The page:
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Legitimate Power, Illegitimate Automation: The problem of ignoring legitimacy in automated decision systems

Jake Stone, Brent Mittelstadt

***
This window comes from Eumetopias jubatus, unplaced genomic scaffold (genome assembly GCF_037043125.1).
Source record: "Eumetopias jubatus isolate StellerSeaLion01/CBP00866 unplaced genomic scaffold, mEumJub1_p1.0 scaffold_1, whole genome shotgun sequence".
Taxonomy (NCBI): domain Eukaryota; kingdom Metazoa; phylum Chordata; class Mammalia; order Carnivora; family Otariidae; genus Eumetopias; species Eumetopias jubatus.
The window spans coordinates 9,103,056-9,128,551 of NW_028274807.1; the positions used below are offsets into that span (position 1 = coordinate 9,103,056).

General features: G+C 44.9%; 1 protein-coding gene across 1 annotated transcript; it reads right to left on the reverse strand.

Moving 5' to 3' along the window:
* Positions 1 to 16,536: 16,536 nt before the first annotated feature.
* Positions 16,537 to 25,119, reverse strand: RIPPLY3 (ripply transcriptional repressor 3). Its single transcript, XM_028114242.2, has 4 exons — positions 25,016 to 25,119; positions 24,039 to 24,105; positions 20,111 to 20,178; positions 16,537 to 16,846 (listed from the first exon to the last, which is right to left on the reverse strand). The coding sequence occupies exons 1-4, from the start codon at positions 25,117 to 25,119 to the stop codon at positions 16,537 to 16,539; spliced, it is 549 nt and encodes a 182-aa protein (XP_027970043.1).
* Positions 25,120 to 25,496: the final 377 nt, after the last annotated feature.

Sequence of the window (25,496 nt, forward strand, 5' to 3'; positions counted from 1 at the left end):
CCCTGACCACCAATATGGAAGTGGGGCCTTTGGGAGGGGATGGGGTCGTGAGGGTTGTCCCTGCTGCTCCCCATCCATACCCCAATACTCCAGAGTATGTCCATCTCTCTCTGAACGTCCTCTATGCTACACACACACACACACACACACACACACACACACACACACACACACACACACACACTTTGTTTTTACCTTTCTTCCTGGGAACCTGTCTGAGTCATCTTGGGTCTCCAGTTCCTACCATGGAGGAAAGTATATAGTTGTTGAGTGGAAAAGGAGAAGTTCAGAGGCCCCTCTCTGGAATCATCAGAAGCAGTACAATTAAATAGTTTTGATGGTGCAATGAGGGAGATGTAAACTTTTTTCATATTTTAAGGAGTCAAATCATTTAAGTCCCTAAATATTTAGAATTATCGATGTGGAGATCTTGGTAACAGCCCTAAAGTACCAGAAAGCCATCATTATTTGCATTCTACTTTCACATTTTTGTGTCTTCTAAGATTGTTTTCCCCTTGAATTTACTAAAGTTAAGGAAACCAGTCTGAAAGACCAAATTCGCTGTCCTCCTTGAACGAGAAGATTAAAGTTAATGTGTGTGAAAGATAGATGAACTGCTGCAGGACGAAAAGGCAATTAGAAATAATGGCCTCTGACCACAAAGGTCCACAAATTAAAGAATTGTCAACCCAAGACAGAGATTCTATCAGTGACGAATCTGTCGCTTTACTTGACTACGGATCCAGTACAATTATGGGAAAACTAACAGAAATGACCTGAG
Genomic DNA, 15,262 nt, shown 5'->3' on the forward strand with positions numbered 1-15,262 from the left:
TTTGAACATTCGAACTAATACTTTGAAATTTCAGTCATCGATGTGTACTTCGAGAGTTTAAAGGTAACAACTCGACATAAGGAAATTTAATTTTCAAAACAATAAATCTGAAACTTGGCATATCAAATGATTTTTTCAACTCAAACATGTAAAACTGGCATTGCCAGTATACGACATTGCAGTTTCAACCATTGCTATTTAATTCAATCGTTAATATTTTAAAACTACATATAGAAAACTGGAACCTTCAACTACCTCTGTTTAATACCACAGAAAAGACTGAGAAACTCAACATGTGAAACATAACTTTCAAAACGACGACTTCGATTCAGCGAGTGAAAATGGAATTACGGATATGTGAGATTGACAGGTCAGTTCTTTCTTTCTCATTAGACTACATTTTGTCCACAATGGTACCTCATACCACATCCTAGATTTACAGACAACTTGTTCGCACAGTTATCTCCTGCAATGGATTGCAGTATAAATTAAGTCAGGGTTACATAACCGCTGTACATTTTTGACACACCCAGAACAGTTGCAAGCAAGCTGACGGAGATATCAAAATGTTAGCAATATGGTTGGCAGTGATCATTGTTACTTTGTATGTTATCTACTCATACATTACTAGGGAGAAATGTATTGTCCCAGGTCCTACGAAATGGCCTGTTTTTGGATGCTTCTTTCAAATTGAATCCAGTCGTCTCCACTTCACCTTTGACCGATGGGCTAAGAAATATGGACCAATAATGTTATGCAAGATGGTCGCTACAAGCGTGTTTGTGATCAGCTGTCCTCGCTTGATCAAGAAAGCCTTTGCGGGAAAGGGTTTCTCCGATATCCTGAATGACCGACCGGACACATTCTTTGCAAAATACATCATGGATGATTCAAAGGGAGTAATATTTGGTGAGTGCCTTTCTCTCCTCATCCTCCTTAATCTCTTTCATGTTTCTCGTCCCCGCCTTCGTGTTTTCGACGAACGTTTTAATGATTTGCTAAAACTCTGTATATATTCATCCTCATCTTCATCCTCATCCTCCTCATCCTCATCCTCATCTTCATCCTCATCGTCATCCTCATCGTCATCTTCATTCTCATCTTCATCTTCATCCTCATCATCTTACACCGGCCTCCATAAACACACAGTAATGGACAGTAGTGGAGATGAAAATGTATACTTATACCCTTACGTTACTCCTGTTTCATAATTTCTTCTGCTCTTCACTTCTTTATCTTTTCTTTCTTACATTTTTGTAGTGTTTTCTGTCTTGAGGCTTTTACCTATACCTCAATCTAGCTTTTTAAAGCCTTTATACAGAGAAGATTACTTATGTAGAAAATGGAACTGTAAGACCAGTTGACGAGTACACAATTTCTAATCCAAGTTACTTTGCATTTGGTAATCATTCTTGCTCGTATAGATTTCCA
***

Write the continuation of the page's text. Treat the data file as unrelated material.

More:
Progress in machine learning and artificial intelligence has spurred the widespread adoption of automated decision systems (ADS). An extensive literature explores what conditions must be met for these systems' decisions to be fair. However, questions of legitimacy -- why those in control of ADS are entitled to make such decisions -- have received comparatively little attention. This paper shows that when such questions are raised theorists often incorrectly conflate legitimacy with either public acceptance or other substantive values such as fairness, accuracy, expertise or efficiency. In search of better theories, we conduct a critical analysis of the philosophical literature on the legitimacy of the state, focusing on consent, public reason, and democratic authorisation. This analysis reveals that the prevailing understanding of legitimacy in analytical political philosophy is also ill-suited to the task of establishing whether and when ADS are legitimate. The paper thus clarifies expectations for theories of ADS legitimacy and charts a path for a future research programme on the topic.

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